If you code on python, use set or dict, and want to avoid hacks, you can read only the last section.
Most people interested in hacking know about the method of creating tests targeting unordered containers in C++. This method is described in more detail in post. However, creation of similar tests for set and dict in python is covered much less well, which I decided to fix with this post.
A little theory about hash tables
I will not go into detailed descriptions and proofs, because there are plenty of them in the open sources. Let us consider only what interests us in this case.
An open-addressing hash table is a data structure that stores a set of elements in an array of knownly larger size, defining the position of the element as its hash taken modulo the size of the array. If hashes of several elements give the same cell in the array, the hash table tries to take another cell according to some rule, which depends on the particular implementation of the table. Usually this rule boils down to checking the cells $$$f(x), f(f(x)), f(f(f(x)))$$$ and so on, until an empty one is found. The function $$$f$$$ is often a linear transformation $$$(a * x + b) \% size$$$, where $$$size$$$ is the size of the array, and $$$a$$$ and $$$b$$$ are relatively prime with it.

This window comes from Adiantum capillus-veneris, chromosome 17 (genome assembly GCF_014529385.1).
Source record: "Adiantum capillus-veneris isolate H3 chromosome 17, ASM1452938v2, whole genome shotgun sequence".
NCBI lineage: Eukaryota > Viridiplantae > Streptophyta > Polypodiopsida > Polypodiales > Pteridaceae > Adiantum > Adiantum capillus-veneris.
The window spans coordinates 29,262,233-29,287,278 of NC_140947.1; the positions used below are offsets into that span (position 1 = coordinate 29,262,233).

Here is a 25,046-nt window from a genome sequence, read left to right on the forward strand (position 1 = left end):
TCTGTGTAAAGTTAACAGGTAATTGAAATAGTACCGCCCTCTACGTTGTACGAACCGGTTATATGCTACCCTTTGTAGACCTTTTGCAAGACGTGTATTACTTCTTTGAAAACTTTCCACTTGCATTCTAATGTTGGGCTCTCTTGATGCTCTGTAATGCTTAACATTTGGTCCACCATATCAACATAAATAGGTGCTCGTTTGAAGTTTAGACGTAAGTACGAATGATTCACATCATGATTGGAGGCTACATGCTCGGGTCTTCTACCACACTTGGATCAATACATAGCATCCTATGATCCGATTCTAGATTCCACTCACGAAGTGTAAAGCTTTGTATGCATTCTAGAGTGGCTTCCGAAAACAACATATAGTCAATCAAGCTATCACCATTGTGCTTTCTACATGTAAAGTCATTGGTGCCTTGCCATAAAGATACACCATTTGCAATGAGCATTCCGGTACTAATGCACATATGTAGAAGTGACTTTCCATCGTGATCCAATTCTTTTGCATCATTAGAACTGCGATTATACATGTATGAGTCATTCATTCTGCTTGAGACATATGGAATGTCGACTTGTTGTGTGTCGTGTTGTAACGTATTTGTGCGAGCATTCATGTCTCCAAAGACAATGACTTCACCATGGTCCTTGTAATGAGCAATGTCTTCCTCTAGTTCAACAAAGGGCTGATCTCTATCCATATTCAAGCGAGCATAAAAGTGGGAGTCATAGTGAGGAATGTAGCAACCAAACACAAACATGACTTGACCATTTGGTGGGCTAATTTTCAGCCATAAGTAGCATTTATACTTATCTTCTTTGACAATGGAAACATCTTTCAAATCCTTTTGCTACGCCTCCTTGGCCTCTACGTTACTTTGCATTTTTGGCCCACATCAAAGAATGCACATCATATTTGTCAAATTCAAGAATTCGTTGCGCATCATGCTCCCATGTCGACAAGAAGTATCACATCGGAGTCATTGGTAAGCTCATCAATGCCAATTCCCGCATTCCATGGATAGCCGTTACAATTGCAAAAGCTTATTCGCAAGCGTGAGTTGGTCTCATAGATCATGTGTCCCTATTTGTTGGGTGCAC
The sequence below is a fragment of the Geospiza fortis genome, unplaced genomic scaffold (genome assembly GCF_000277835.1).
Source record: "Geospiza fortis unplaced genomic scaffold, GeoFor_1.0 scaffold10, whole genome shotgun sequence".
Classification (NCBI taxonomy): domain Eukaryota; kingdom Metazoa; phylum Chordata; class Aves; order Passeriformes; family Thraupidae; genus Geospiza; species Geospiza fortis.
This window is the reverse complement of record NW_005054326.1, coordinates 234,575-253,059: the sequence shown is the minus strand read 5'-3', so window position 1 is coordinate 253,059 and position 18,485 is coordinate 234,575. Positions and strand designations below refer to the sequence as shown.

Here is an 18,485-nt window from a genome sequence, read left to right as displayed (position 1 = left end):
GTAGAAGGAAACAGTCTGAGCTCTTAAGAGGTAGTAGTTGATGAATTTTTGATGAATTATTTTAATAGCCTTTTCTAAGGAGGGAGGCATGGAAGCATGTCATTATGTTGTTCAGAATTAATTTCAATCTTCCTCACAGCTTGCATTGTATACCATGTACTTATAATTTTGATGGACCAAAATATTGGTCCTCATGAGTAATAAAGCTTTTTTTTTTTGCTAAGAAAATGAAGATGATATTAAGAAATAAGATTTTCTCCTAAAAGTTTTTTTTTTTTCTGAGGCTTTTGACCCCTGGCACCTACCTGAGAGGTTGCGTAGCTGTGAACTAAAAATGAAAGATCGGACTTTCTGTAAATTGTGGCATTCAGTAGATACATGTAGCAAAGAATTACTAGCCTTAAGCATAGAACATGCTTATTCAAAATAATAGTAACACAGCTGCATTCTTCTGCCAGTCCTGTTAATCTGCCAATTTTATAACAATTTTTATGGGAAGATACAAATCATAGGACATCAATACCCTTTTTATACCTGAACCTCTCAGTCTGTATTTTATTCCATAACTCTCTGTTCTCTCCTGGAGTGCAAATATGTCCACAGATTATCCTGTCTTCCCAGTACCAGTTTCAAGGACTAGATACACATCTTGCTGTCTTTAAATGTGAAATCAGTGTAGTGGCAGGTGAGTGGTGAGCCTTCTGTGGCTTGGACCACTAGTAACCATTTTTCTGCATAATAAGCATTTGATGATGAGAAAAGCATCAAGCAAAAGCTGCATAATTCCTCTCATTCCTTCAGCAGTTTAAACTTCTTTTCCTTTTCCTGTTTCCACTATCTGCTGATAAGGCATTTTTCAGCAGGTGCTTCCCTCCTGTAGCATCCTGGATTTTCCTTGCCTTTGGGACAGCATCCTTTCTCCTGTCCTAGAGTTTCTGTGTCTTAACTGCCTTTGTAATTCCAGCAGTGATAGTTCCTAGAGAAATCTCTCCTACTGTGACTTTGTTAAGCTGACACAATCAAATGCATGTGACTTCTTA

Python uses a hash table with an array size equal to a power of two to implement dict, and the transformation is slightly more complex than a simple linear one -- $$$f(x) = (5x + 1 + pertrub) \% size$$$, where $$$pertrub$$$ is initially equal to hash, but is devided by 32 in each step. For a detailed implementation, see repository.
Also, the hash function for numbers in python is very predictable, it's just the number itself.
Thus, to make a countertest it is enough to find a sequence of indexes that will be searched for a particular number and preoccupy them, and then provoke a search for that number in the dictionary, which is quite easy to do for most problems.
The set implementation in Python3 is a bit more complicated, it does not test a single cell, but 10 consecutive cells, which can be observed here. However, building a test in this case is not very difficult either, just add $$$x, x + 1, x + 2, ..., x + 9$$$ instead of one number $$$x$$$.
I used 153032429 (Thanks to turkids for it) and 153408991 from Codeforces Round #781 (Div. 2) to check. The result can be found as hacks number 796358 and 796362. Judging by the "unknown verdict" result, it went too well and I broke the author's solution at the same time. More details may know shishyando and Kirill22.
How to protect yourself?
Unlike C++, Python does not provide a way to define its own hash function for an existing type (or I just don't know about it), but nobody prevents you from defining your type with a different hash function:
from random import getrandbits RANDOM = getrandbits(32) class Wrapper(int): def __init__(self, x): int.__init__(x) def __hash__(self): return super(Wrapper, self).__hash__() ^ RANDOM
An example of using this type can be found in 153409562. Unfortunately, while the author's solution breaks on my tests I will not be able to test the robustness of my solution with the Wrapper class. However, locally it works fast enough.